Models occupy a central role in the history of theatre and performance. In contrast to distinctions between models of something that exists and models for some prospective reality, this chapter argues that shifting between models-of and models-for is an inherent quality of a model as an autonomous form. In other words, the repurposing of models is part and parcel of their function. Three categories of models are considered: 1) material models as objects of theatre and performance historiography (puppets, maquettes, mannequins, stage sets); 2) medial models, which sit on a precarious border between materiality and metaphysics (photography, sketches, documents, scripts); and 3) immaterial or conceptual models that historiography relies upon to practise its purpose (genres, masks, stage figures, patterns of behaviour). A special case of immaterial models are historiographic ones: master narratives, personality profiles, formations of communities, the relational portrait, or performance reception. Rather than tools, models are approached as heuristic and speculative devices that, by means of their inherent playful repurposing, enable perspectives and imaginary representations that may eventually transcend understanding.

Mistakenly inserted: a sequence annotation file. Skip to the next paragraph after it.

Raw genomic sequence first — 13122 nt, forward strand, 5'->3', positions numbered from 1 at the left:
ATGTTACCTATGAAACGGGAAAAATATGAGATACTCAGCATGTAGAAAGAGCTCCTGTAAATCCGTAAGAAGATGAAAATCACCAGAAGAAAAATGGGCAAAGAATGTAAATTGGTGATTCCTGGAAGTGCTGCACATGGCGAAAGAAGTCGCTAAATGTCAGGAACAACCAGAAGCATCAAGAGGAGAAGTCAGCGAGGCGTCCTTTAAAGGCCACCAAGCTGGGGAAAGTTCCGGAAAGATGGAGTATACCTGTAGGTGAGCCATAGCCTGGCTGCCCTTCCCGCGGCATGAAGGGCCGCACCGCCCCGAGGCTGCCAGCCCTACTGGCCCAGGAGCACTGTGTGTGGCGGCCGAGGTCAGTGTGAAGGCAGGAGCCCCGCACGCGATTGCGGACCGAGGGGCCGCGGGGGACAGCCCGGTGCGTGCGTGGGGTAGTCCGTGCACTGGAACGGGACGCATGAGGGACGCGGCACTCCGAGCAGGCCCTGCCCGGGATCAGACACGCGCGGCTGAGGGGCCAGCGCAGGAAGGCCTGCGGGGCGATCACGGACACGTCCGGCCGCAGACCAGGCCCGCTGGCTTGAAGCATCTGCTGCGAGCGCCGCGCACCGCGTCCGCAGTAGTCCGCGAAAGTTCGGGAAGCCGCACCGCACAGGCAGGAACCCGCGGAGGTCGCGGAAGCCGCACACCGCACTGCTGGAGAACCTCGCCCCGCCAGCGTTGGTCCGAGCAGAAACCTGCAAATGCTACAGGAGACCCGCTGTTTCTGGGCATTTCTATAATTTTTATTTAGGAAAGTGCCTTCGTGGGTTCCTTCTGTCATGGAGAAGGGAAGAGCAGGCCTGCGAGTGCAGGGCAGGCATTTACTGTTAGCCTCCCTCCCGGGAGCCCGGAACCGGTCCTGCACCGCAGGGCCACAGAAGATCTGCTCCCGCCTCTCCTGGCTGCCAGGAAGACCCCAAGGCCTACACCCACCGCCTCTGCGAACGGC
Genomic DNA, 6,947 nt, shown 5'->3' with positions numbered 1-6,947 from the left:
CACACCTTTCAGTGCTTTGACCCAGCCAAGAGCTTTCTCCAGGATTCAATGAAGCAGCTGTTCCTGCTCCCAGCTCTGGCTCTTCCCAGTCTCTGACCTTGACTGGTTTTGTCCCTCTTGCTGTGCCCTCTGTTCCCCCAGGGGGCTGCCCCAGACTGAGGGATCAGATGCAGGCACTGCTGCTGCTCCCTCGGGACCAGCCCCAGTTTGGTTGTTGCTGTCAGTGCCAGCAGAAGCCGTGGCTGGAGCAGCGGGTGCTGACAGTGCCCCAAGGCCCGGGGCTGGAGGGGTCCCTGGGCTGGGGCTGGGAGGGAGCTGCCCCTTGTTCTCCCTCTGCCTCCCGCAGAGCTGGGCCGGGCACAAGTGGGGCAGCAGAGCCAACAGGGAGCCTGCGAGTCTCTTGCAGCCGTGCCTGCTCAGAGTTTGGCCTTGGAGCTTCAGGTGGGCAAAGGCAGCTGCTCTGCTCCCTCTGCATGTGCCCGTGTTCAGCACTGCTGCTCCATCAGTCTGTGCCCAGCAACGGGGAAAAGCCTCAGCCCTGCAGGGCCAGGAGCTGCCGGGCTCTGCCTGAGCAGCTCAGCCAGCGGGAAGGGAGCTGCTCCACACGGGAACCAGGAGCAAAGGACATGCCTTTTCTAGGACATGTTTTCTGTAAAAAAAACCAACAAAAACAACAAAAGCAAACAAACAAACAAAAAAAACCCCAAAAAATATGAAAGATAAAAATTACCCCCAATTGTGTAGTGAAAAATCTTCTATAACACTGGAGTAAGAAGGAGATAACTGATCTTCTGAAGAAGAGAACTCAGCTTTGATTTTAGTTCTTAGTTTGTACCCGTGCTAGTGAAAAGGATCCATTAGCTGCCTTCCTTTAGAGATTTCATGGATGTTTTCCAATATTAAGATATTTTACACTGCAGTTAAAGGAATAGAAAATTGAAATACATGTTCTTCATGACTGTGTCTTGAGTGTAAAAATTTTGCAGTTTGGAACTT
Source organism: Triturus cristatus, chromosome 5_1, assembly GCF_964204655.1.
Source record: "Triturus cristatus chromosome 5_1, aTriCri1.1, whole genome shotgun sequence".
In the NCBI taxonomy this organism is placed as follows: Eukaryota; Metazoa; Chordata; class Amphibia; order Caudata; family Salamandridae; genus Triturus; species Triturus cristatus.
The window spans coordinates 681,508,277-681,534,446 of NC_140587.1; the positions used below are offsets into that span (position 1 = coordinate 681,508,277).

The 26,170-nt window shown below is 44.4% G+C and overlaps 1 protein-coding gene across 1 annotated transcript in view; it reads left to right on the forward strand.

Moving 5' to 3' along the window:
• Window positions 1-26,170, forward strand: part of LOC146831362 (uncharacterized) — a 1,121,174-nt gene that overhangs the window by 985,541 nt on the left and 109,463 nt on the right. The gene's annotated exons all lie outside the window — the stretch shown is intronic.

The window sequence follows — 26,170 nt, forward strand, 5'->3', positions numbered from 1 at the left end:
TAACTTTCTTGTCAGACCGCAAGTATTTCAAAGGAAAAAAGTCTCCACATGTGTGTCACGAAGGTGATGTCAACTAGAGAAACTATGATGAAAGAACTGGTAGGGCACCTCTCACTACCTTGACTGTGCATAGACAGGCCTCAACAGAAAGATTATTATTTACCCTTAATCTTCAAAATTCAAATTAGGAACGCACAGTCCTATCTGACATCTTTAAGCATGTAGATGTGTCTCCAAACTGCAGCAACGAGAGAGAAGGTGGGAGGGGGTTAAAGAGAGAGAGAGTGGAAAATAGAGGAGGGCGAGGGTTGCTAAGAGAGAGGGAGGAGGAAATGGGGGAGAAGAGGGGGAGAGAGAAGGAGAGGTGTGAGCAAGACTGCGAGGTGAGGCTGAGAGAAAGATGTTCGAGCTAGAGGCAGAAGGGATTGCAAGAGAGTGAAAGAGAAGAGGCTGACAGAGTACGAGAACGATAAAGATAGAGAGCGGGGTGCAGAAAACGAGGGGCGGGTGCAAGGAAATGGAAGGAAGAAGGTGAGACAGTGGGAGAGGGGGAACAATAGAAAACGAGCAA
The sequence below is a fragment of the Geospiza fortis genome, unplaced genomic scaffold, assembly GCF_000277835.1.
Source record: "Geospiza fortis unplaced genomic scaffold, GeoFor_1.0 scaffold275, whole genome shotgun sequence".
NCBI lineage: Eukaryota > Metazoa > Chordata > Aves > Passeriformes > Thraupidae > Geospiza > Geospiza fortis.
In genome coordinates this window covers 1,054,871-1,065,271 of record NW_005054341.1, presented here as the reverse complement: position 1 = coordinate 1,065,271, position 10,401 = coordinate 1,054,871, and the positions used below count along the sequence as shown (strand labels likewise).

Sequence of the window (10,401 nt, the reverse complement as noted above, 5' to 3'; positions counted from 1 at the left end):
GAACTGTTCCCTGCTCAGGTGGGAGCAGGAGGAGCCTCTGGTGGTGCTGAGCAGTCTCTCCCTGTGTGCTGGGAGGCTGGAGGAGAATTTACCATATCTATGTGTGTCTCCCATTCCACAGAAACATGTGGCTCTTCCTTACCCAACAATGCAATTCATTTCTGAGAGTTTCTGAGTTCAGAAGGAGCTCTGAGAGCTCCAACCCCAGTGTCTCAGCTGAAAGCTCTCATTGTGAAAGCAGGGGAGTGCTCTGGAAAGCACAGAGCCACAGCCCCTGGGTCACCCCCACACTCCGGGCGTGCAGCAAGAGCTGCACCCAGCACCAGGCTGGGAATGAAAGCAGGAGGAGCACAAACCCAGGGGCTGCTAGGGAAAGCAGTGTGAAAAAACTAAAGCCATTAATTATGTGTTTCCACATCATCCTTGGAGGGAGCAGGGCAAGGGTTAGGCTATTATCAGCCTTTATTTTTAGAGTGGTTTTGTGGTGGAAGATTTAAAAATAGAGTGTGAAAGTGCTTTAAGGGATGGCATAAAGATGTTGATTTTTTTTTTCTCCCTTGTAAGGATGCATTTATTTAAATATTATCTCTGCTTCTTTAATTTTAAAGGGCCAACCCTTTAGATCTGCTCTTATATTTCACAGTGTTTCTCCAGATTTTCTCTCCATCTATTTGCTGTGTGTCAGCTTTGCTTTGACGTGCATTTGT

Drabek, P. (2020). Modelling the World through Play: An Exploration in Repurposing, Representation, and History-Writing. In T. C. Davis, & P. W. Marx (Eds.), The Routledge Companion to Theatre and Performance Historiography (ed. Tracy C. Davis and Peter W. Marx)) (397-417). London: Taylor & Francis (Routledge). https://doi.org/10.4324/9781351271721